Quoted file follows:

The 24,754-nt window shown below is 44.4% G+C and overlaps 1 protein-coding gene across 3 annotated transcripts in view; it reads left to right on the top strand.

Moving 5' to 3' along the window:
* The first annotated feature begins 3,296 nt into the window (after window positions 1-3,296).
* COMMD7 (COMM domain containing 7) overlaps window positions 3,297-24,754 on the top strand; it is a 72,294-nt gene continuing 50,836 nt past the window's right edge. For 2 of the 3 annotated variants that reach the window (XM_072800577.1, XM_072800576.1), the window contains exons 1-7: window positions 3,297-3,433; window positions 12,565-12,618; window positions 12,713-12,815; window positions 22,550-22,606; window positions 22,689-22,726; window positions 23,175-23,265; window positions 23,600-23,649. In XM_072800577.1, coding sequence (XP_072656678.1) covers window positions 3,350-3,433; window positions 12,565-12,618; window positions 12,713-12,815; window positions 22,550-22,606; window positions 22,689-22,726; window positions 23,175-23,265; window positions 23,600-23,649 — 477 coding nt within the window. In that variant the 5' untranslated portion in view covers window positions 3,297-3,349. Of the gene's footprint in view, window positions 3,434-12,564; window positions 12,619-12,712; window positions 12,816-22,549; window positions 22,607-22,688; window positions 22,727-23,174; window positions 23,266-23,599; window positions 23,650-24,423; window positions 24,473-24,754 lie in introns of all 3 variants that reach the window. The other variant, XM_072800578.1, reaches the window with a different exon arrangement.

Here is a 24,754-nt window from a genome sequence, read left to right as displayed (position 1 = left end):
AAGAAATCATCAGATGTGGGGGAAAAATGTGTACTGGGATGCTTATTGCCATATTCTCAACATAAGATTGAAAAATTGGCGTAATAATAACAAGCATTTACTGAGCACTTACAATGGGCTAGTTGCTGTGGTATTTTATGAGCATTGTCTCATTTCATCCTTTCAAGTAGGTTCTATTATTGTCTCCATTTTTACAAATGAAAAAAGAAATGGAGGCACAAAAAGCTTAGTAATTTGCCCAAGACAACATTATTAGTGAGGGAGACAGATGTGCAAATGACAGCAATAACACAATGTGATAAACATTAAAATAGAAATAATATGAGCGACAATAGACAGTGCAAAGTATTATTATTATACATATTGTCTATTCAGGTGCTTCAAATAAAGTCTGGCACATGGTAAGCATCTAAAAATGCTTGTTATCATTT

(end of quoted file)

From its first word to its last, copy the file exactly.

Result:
The 24,754-nt window shown below is 44.4% G+C and overlaps 1 protein-coding gene across 3 annotated transcripts in view; it reads left to right on the top strand.

Moving 5' to 3' along the window:
* The first annotated feature begins 3,296 nt into the window (after window positions 1-3,296).
* COMMD7 (COMM domain containing 7) overlaps window positions 3,297-24,754 on the top strand; it is a 72,294-nt gene continuing 50,836 nt past the window's right edge. For 2 of the 3 annotated variants that reach the window (XM_072800577.1, XM_072800576.1), the window contains exons 1-7: window positions 3,297-3,433; window positions 12,565-12,618; window positions 12,713-12,815; window positions 22,550-22,606; window positions 22,689-22,726; window positions 23,175-23,265; window positions 23,600-23,649. In XM_072800577.1, coding sequence (XP_072656678.1) covers window positions 3,350-3,433; window positions 12,565-12,618; window positions 12,713-12,815; window positions 22,550-22,606; window positions 22,689-22,726; window positions 23,175-23,265; window positions 23,600-23,649 — 477 coding nt within the window. In that variant the 5' untranslated portion in view covers window positions 3,297-3,349. Of the gene's footprint in view, window positions 3,434-12,564; window positions 12,619-12,712; window positions 12,816-22,549; window positions 22,607-22,688; window positions 22,727-23,174; window positions 23,266-23,599; window positions 23,650-24,423; window positions 24,473-24,754 lie in introns of all 3 variants that reach the window. The other variant, XM_072800578.1, reaches the window with a different exon arrangement.

Here is a 24,754-nt window from a genome sequence, read left to right as displayed (position 1 = left end):
AAGAAATCATCAGATGTGGGGGAAAAATGTGTACTGGGATGCTTATTGCCATATTCTCAACATAAGATTGAAAAATTGGCGTAATAATAACAAGCATTTACTGAGCACTTACAATGGGCTAGTTGCTGTGGTATTTTATGAGCATTGTCTCATTTCATCCTTTCAAGTAGGTTCTATTATTGTCTCCATTTTTACAAATGAAAAAAGAAATGGAGGCACAAAAAGCTTAGTAATTTGCCCAAGACAACATTATTAGTGAGGGAGACAGATGTGCAAATGACAGCAATAACACAATGTGATAAACATTAAAATAGAAATAATATGAGCGACAATAGACAGTGCAAAGTATTATTATTATACATATTGTCTATTCAGGTGCTTCAAATAAAGTCTGGCACATGGTAAGCATCTAAAAATGCTTGTTATCATTT